Monday, November 2, 2009

Rebound: A Proven Plan for Starting Over After Job Loss

Rebound: A Proven Plan for Starting Over After Job Loss
My Review
Comprehensive yet concise, without being wordy or rambling. Short, readable chapters. However, not all advice is relevant to everyone, everywhere.

Reading, or even flipping through a book that talks about how to cope and recover after a layoff, especially in this economy, could seem like a grotesque death-wish. But if you have not read a book about such a topic when the times were good, this may well be a good time after all to read one. This book is short enough for you to read it in one sitting in less than a couple of hours, and you finish it just before the morbidness of the topic starts to get you down.

What's good about the book is that it is full of practical advice. No grand theories of how companies' bad strategies can drive them to layoffs. But short, well-written chapters that cover a single topic. Which is why the book, despite being only 200 odd pages thick, has 26 chapters and an appendix. Many chapters are only a thousand words or so. Which is fine, because it helps you cover each topic in fifteen minutes or less.

The six parts that the book is divided into are:
(i) The Inner Game of Getting Laid Off, (ii) Preparing for a Layoff, (iii) Know Your Rights, (iv) When You've Been Laid Off, (v) Landing Your Next Job, and (vi) Appendixes. Each chapter ends with three bullet points, "The best thing you can do", "The worst thing you could do", and "The first thing you should do." Appendix A is a compendium of all the "best" advice bullets in the book, collected together in one place for the reader's benefit.

Know this that the book contains a lot of very obvious suggestions, so do not expect any earth-shattering nuggets of wisdom. Stay calm if laid off, do not say something you may have to regret or apologize for later, do not carry bitterness or anger for too long from a layoff, be positive, don't blame yourself, and so on... Some of the best advice is centered around financial planning, to cut back on spending and to conserve cash as much as you can, covered mainly in Chapter 13, and talks about such areas as Food, Insurance, and Telecommunications. Other good advice is centered around using social networking sites like, called "Job Search 2.0 ... and it is a much more robust way to build your career than just relying on the more traditional ways of printing out your resumés and networking", to bolster your connectedness and job search.
On the topic of using the online world to your advantage, another useful tip is to "be Googlable". "Start building out your Web site with professional events calendars, book reviews, commentaries on professional developments, white papers. Start a blog. (Blogs are free.) Make it smart and original. Maybe even make it a little controversial. Start a conversational bonfire (just a little one, and nothing actionable against your former employer, for instance) and invite your readers to get in on the action. Be nervy enough to ask some especially prickly questions in your profession and stand back to watch the comments fly. Weigh in on other peoples' blogs as much as you can." is all very good advice, but how actionable it is, and how much time people are willing to spend on it, while they are employed, is a moot point. Some of the brightest people I know wouldn't show up on the first or second pages of a Google search, which is as good as saying they are invisible to the rest of the world.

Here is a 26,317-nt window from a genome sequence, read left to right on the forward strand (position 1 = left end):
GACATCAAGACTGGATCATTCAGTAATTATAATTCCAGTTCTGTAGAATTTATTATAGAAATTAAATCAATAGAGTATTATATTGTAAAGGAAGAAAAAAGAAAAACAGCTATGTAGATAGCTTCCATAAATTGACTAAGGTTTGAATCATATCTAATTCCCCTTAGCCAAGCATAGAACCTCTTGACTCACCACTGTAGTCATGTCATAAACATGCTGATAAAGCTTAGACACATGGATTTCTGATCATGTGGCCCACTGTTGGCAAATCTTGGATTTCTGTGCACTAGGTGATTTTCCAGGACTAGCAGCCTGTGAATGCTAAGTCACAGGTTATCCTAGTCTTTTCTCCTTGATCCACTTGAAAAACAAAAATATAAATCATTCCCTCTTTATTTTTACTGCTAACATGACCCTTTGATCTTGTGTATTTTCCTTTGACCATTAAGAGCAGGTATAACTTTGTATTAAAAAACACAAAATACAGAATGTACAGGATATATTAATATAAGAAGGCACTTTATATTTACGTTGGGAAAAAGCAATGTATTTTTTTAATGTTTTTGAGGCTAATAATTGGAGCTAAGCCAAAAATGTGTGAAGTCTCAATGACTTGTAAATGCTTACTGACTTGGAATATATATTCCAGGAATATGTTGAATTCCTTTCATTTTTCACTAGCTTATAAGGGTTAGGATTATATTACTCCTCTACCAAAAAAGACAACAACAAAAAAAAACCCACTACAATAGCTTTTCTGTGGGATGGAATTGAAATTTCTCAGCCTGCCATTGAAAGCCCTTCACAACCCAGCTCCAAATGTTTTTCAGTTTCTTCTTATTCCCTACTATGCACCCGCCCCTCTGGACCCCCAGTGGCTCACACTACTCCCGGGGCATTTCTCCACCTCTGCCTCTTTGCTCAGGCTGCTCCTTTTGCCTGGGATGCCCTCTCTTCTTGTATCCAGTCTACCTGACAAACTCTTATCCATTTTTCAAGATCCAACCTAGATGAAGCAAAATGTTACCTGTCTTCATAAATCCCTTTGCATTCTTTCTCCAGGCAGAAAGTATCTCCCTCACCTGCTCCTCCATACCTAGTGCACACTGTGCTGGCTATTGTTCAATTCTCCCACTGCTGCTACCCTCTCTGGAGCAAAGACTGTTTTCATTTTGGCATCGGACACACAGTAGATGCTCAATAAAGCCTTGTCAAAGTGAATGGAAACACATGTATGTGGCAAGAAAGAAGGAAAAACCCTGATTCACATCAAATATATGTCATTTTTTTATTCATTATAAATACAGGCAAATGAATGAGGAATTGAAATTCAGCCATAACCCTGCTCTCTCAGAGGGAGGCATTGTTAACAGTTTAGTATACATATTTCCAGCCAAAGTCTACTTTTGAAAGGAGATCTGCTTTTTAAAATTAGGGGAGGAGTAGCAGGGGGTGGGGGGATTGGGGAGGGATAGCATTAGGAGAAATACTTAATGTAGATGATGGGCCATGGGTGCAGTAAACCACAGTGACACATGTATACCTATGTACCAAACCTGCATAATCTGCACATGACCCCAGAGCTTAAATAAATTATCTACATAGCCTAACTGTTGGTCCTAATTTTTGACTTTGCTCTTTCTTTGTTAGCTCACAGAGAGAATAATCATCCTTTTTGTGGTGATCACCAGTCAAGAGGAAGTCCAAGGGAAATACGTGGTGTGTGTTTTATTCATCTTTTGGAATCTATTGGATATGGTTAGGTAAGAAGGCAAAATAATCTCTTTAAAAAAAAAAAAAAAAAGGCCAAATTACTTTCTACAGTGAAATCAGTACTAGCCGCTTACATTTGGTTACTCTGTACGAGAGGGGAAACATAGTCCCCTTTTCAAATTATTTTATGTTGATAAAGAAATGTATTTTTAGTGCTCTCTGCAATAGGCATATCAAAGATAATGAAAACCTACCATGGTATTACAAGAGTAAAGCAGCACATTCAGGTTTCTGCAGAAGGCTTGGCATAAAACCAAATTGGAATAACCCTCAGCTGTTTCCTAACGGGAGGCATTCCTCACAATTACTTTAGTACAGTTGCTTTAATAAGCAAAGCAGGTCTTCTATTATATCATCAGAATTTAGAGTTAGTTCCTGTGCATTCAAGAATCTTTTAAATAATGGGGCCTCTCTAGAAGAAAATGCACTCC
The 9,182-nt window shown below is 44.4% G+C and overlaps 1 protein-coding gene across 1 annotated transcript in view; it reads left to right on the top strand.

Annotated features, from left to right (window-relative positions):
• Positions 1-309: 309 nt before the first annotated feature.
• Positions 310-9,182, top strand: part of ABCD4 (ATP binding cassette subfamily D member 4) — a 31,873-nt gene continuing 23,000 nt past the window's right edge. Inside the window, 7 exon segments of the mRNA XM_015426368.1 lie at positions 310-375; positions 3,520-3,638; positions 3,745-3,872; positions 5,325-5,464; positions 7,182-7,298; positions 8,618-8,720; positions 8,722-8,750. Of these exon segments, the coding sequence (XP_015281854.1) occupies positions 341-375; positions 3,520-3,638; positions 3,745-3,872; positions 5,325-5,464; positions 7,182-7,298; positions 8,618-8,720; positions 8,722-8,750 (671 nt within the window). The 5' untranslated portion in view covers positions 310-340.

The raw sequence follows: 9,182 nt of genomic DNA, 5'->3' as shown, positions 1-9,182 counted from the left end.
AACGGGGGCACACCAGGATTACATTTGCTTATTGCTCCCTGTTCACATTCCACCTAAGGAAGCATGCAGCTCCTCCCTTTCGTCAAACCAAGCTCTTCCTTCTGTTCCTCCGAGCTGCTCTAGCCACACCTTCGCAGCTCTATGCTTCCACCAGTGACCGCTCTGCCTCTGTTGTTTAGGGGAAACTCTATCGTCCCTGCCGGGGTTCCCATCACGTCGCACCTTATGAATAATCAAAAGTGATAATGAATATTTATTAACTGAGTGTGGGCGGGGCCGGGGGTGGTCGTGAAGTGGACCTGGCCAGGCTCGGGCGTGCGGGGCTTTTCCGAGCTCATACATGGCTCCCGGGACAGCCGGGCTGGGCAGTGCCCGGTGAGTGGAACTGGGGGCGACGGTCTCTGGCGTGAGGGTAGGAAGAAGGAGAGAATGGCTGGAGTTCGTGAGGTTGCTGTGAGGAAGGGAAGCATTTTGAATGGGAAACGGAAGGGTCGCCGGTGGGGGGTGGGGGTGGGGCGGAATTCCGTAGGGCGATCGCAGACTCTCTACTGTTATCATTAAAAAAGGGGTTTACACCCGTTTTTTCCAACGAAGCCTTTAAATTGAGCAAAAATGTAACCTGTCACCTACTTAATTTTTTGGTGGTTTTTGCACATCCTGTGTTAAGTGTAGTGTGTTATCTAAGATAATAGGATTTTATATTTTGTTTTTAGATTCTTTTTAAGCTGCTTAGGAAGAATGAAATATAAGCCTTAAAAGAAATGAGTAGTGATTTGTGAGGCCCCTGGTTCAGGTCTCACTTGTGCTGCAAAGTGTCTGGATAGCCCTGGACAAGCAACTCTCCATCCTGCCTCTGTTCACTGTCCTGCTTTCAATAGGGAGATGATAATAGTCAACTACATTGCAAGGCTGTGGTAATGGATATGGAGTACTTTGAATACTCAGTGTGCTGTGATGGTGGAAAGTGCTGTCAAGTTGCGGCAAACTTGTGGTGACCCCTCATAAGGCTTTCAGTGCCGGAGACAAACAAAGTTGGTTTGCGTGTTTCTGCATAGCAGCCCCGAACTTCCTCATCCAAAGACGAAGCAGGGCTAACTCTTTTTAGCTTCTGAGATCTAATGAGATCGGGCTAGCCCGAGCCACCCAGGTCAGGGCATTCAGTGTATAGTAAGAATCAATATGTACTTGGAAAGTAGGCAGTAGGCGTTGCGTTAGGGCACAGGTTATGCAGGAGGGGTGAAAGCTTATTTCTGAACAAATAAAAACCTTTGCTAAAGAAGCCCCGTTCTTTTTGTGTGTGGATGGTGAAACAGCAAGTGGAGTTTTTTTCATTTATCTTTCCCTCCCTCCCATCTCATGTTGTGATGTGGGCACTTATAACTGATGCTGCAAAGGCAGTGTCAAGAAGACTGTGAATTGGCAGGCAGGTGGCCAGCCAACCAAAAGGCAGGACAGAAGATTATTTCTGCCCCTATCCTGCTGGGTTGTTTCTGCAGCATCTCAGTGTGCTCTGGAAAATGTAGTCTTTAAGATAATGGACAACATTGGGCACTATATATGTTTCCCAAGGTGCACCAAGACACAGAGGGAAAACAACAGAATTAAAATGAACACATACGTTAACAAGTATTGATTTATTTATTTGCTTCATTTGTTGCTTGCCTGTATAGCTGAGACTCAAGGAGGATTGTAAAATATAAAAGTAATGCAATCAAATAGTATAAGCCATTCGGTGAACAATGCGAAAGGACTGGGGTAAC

Chapter 15, "The Kids Can Handle the Truth", while it may be a tribute to the movie "A Few Good Men", is important enough for parents to read, and emphasizes the virtue of honesty. Not easy, but important for you and for your children. It's not about your ego, it's about their well-being. "The less you tell them, the more they will come up with their own explanations." "...If you lie to your children, telling them everything is fine, you're teaching them to grow up not trusting their intuition..."

Some of the advice is not easily transferrable to international locations such as India, especially when the author talks about legal options, or about insurance, which can be ruinously expensive in the US.

The verbal imagery, if you call it that, is vivid. A job loss is compared to a car wreck, to the anxiety about your job after a layoff to the urge to scratch a severed limb. Yes. Phantom itches.

Some excerpts from the book:
"Getting laid off is more than just a career crisis. It touches every aspect of your life--your finances, certainly, your health, your emotional health, your relationships, your legal considerations, your future, your identity and self-esteem, even the future of your children and their ability to aspire to a happy life." [Preface]

"Some readers will criticize this collection because each person's story ends on an up note. I chose these people on purpose. This book is not intended to be a "balanced exposé" on how horrible the economy is." [Preface]

"Or you were in the middle of a really great project that you loved. What's going to happen to that? That was your baby. Who's going to take care of it now? And shouldn't you have some input into who it gets handed off to? Uh. No. You no longer work there, remember? That project may or may not achieve its full potential. But no one is paying you to care about it anymore. In fact, with whatever severance payment you might have received, you're actually being paid not to care about it anymore. So you can just forget it. Right now." [Chapter 1]

Publisher's Book Page

Rebound: A Proven Plan for Starting Over After Job Loss

© 2009, Abhinav Agarwal. All rights reserved.